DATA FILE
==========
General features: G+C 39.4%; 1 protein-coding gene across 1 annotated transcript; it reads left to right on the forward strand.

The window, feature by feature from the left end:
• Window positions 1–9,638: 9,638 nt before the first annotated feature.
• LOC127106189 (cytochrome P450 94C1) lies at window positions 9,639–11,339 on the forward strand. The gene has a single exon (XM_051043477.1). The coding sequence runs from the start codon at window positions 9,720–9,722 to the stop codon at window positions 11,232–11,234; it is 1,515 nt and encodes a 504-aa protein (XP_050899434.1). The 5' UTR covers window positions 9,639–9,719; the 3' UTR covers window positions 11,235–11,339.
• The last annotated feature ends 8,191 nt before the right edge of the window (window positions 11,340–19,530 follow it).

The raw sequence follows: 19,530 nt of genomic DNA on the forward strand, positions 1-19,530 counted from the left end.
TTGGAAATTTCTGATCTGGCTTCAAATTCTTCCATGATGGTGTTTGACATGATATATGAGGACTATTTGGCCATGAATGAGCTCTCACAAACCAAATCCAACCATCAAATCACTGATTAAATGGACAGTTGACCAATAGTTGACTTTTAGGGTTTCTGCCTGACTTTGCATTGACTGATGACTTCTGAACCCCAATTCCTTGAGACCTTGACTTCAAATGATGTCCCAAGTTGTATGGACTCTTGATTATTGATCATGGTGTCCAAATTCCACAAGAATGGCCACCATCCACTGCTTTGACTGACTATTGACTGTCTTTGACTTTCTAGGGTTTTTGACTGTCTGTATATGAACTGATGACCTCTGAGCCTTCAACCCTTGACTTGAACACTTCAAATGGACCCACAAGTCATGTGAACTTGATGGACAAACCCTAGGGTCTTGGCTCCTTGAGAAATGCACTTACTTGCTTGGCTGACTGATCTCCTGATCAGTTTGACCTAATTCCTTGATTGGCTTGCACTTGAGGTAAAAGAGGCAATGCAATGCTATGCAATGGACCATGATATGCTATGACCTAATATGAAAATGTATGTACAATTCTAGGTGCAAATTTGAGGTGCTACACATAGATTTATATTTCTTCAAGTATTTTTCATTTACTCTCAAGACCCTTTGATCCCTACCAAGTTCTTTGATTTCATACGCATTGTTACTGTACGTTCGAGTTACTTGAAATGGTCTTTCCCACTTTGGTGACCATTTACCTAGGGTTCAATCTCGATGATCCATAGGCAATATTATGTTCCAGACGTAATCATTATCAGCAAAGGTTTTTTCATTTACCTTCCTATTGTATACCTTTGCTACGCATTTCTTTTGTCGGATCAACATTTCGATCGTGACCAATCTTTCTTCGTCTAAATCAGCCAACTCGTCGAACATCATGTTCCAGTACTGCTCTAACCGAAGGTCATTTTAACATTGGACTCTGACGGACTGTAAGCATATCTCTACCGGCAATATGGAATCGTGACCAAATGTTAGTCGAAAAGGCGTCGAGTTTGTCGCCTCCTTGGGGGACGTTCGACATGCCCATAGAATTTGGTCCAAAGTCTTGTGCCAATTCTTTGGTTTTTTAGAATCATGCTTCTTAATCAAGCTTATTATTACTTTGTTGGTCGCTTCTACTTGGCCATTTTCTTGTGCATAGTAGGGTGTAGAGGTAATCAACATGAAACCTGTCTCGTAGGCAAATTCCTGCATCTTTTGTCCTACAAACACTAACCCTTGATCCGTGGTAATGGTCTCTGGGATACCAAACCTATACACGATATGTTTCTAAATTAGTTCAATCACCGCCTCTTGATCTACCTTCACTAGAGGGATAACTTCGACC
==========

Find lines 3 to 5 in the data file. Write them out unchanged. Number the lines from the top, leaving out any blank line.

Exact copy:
• Window positions 1–9,638: 9,638 nt before the first annotated feature.
• LOC127106189 (cytochrome P450 94C1) lies at window positions 9,639–11,339 on the forward strand. The gene has a single exon (XM_051043477.1). The coding sequence runs from the start codon at window positions 9,720–9,722 to the stop codon at window positions 11,232–11,234; it is 1,515 nt and encodes a 504-aa protein (XP_050899434.1). The 5' UTR covers window positions 9,639–9,719; the 3' UTR covers window positions 11,235–11,339.
• The last annotated feature ends 8,191 nt before the right edge of the window (window positions 11,340–19,530 follow it).